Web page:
"In two 8-week placebo-controlled clinical trials involving 535 ulcerative colitis patients, 356 received 2. 4 g/day or 4. 8 g/day Lialda tablets and 179 received placebo. The most frequent adverse reaction leading to discontinuation from Lialda therapy was exacerbation of ulcerative colitis (0.8%). Pancreatitis occurred in less than 1% of patients during clinical trials and resulted in discontinuation of therapy with Lialda in patients experiencing this event. " Source:

Regarding taking iodine for your problems -- I am wary of advising this now because I have no idea what the contraindications would be when taken with Lialda. So best to ask the endocrinologist about this.

You can get a hair analysis done at any naturopath clinic in your area -- its not expensive.

Prevents Nightmares

1 User Review
5 star (1) 

Posted by Violette (Usa) on 03/24/2015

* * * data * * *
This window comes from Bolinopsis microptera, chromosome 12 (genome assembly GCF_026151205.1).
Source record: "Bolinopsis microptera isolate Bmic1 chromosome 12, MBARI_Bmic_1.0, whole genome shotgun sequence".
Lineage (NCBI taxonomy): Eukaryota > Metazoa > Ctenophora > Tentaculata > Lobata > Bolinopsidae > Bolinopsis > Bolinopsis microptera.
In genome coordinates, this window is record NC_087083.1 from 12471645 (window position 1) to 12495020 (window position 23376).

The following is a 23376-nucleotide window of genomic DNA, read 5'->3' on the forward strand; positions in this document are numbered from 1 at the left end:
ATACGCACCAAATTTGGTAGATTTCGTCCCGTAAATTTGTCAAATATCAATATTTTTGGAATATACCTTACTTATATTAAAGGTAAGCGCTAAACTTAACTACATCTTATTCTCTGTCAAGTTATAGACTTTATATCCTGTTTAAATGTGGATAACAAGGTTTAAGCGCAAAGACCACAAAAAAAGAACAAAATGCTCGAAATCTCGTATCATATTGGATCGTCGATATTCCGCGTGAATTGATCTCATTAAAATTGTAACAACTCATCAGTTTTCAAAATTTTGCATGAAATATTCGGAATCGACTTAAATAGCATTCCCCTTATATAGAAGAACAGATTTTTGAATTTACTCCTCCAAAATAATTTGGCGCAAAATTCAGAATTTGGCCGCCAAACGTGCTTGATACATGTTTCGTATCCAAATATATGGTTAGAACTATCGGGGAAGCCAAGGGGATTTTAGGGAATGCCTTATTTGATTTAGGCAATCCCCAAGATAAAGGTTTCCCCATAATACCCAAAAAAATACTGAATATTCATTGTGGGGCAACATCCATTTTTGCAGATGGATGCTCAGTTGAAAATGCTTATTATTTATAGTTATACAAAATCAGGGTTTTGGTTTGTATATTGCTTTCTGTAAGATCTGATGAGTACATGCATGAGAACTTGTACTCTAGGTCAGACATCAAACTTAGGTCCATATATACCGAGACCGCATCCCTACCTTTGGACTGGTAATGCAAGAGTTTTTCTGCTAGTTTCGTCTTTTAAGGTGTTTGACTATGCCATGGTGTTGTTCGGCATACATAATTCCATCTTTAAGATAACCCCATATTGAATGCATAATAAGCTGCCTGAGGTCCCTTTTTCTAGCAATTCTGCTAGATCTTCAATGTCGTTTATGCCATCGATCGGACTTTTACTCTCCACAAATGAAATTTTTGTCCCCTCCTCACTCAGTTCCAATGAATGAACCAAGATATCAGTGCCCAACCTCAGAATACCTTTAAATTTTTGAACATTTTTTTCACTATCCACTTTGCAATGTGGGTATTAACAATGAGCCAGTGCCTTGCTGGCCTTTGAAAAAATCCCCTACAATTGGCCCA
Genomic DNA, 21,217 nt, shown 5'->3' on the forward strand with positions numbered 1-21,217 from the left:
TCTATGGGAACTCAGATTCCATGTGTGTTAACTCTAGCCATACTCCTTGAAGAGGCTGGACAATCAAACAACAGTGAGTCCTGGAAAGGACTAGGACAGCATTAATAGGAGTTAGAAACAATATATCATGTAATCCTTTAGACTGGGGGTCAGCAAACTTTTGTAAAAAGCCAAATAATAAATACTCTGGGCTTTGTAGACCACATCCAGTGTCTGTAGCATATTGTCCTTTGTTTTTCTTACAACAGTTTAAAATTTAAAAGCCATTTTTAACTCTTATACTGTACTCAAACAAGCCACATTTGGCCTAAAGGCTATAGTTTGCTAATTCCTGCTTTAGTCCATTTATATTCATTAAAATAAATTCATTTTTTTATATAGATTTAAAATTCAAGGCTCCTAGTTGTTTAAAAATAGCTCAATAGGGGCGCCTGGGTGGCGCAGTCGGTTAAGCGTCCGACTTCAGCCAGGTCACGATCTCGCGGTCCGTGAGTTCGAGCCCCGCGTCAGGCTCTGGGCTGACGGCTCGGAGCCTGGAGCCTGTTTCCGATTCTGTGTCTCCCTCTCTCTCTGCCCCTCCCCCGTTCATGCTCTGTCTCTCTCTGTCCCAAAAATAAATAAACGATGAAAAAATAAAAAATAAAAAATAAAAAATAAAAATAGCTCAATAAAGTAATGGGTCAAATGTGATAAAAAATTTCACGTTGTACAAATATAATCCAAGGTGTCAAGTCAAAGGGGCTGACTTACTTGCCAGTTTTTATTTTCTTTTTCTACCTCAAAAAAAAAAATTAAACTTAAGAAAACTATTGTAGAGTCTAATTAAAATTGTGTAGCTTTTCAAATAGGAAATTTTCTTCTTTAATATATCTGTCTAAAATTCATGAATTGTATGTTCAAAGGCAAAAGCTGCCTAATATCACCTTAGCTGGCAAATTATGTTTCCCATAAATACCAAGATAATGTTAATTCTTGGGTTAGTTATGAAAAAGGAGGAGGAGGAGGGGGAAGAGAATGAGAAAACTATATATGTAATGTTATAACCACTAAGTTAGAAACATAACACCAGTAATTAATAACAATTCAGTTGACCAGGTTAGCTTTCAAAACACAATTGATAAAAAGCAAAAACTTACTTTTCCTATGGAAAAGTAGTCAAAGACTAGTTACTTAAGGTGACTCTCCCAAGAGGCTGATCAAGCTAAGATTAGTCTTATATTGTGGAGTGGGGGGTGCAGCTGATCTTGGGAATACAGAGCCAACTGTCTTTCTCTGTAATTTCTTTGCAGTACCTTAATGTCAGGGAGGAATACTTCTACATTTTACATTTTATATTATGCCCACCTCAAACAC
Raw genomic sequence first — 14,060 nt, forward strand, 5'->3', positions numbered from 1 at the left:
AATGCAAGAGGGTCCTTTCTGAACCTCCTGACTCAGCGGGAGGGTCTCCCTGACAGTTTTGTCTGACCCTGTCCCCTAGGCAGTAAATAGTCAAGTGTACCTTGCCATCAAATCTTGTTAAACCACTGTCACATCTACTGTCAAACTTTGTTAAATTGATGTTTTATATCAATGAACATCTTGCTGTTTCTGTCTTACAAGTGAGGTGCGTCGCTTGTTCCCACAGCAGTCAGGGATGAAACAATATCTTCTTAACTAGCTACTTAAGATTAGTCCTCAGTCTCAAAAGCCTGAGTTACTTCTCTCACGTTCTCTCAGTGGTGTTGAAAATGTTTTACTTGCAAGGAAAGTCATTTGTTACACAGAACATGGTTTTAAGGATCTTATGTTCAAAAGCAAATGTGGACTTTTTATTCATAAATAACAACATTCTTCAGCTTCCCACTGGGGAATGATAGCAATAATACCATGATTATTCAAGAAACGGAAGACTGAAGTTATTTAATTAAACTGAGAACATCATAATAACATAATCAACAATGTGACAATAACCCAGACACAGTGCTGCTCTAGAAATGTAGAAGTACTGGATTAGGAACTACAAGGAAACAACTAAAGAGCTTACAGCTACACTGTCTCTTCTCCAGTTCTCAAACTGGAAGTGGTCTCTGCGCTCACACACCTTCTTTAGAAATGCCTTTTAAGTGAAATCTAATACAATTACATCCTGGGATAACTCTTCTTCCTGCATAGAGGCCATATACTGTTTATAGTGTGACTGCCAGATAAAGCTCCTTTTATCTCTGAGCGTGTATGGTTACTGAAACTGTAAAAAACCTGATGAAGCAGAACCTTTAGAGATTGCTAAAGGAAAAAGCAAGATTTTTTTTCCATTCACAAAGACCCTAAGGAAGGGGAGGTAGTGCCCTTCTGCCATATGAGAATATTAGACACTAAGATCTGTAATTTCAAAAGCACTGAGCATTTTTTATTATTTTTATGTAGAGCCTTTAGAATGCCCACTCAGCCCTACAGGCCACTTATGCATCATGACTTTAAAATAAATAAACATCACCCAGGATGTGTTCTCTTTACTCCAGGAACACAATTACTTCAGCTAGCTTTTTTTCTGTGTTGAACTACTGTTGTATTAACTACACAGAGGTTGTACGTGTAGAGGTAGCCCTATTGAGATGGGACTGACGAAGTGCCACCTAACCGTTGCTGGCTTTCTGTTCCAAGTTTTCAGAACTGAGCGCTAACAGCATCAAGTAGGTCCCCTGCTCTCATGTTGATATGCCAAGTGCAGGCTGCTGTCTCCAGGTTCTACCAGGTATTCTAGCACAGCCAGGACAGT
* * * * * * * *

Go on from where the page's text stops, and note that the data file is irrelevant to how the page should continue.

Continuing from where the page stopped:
After suffering from terrifying dreams for many years, I found out by accident selenium cured them. As soon as my dreams become oppressive if I run out I take it again and it almost 100% cures the nightmares. I am also very intolerant of gluten. Never ever saw this information anywhere, hope it helps.

Replied by Prioris
(Fl., US)

I think terrifying nightmares are usually a sign of being haunted. There may be entities that could be harassing you while you sleep. Maybe you were physiologically weakened and that allowed an opening in your psychic shield to these entities. By taking the selenium, it may have made your aura more stronger hence closing off some psychic vulnerability you had. Glad you had some success with selenium.